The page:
Welcome to Clarke
A New Day
To access Closed Captioning, hover over the video player, and click "CC." To view full screen, click the bottom right icon.
If you'd like to support Clarke's mission of teaching children who are deaf or hard of hearing to listen and talk, donate now.
Stay connected to Clarke. Sign up to be sure you receive our bi-montly eNewsletter, Clarke Connection and more!
Clarke provides children who are deaf or hard of hearing with the listening, learning and spoken language skills they need to succeed. Annually, more than 1,200 children and their families benefit from programs and services at our five locations: Boston, Jacksonville, New York City, Northampton and Philadelphia.
Clarke impacts the lives of children and adults through educational and early childhood programs, hearing services, mainstream services, research, curriculum development and the teachers and professionals trained by Clarke who take their special skills to all parts of the world.
Formerly Clarke School for the Deaf / Center for Oral Education, in 2010, we changed our name to Clarke Schools for Hearing and Speech. This change reflects our distinct mission of teaching children who are deaf and hard of hearing how to listen and talk using the latest technology; and it also highlights our multiple locations—which continue to grow! Our new logo is a vibrant mark celebrating the growth and success of Clarke children. Each day, we watch and listen as they blossom—gaining confidence and acquiring the ability to reach their full potential.
As Clarke reaches more children than ever before, our mission remains unchanged: Providing children who are deaf and hard of hearing with the listening, learning and spoken language skills they need to succeed. Today, the possibilities for children who are deaf and hard of hearing are greater than ever before. We work with families and professionals to ensure that every child has the chance to reach their full potential.
Clarke was founded in 1867 in Northampton by Gardiner Green Hubbard, whose four-year-old daughter, Mabel, became deaf from scarlet fever. Firmly believing his daughter could speak and learn just like other children, Hubbard hired a teacher to work with Mabel on her speech and language. At age 10, Mabel did as well in the classroom as any of her hearing peers.
With the help of philanthropist John Clarke, Hubbard started Clarke School to help other deaf children learn to listen, speak, and succeed. A trailblazing organization from the very beginning, Clarke became the first school in the country to teach deaf students using the oral method and the first to recognize the importance of successfully mainstreaming deaf students into their neighborhood schools. Through our partnership with Smith College, Clarke was also the first to train teachers in auditory/oral education.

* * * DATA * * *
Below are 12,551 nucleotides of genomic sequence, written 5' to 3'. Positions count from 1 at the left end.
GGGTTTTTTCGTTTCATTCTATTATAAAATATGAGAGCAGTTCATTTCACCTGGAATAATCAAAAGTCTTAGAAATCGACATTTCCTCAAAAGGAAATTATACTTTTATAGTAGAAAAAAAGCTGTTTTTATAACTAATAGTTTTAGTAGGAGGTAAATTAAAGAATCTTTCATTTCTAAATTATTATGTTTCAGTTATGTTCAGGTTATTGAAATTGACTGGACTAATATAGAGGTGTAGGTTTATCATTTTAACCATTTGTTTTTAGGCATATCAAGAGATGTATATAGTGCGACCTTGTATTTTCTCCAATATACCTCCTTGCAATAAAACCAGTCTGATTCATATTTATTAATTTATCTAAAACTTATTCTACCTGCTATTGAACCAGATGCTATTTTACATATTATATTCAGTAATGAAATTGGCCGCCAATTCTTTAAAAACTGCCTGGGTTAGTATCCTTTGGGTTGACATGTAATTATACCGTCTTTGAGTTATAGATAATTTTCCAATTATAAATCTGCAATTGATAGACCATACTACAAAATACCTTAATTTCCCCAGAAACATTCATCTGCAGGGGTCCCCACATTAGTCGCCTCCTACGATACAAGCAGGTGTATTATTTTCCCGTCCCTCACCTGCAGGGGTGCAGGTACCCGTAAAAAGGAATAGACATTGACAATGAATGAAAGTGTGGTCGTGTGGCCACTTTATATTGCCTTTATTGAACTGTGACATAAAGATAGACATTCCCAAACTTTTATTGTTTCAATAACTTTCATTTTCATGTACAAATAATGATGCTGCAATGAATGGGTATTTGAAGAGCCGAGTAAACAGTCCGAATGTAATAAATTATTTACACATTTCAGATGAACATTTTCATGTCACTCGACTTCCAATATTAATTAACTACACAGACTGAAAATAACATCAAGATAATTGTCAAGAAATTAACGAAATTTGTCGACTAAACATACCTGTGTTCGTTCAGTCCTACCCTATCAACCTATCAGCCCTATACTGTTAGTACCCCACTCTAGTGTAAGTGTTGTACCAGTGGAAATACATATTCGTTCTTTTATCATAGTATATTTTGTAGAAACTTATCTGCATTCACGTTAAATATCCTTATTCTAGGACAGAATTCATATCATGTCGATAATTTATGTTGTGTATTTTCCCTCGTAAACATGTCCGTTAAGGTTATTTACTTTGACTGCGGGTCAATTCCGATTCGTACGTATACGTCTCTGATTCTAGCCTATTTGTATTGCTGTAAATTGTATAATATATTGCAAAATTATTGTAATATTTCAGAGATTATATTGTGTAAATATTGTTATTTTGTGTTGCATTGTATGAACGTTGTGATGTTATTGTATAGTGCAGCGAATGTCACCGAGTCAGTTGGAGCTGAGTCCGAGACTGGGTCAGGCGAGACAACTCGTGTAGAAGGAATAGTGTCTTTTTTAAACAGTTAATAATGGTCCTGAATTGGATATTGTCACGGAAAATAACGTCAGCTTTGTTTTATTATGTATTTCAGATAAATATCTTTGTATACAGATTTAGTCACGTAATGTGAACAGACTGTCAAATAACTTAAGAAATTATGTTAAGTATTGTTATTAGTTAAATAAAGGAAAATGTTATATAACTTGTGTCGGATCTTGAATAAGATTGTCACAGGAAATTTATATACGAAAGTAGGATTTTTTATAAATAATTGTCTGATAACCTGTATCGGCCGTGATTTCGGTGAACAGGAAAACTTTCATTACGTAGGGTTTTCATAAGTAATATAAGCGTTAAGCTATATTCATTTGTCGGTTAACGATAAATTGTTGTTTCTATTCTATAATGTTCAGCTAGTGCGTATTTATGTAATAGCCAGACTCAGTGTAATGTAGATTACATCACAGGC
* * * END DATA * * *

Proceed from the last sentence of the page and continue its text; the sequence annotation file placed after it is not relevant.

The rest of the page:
Over the last two decades, universal newborn hearing screening and advanced technology like cochlear implants have made it possible for deaf and hard of hearing children to learn to listen and talk at earlier ages than ever before. Clarke has four additional locations in Boston (1995), Jacksonville (1996), New York (1999) and Philadelphia (2001) .
Clarke continues to evolve to meet the needs of children with hearing loss and their families through new initiatives like our expanded mainstream services. Despite the many changes Clarke has seen since its founding, our mission of teaching children to listen, talk and thrive has always remained constant.
Clarke is a listening and spoken language program, which means that we teach children to listen and speak, rather than use sign language. At Clarke, children use cochlear implants and hearing aids to maximize their access to sound, and our specially trained teachers, audiologists and speech language pathologists help them develop listening, literacy and spoken language skills to maximize their learning. Our goal is to prepare children to succeed in mainstream classrooms alongside their hearing peers. Because of increased newborn hearing screenings and early intervention services, most children who come to Clarke are ready to mainstream as early as kindergarten.
There are many different schools of thought about educating children who are deaf and hard of hearing. At Clarke, we recognize that there is no single approach that is right for every child. We provide parents with the tools they need to understand their child’s hearing loss, make informed choices about educational options and find the path that is right for their family.
More Than a School
In addition to our school programs, Clarke also offers Birth to Three Services, Summer Adventure, Mainstream Services, Educational Evaluations and Professional Development opportunities. We also offer hearing services for adults on our Northampton and Philadelphia locations.
Whatever information you’re looking for, our professionals are here to help. Please contact any of our locations to learn more about Clarke’s broad array of programs and services.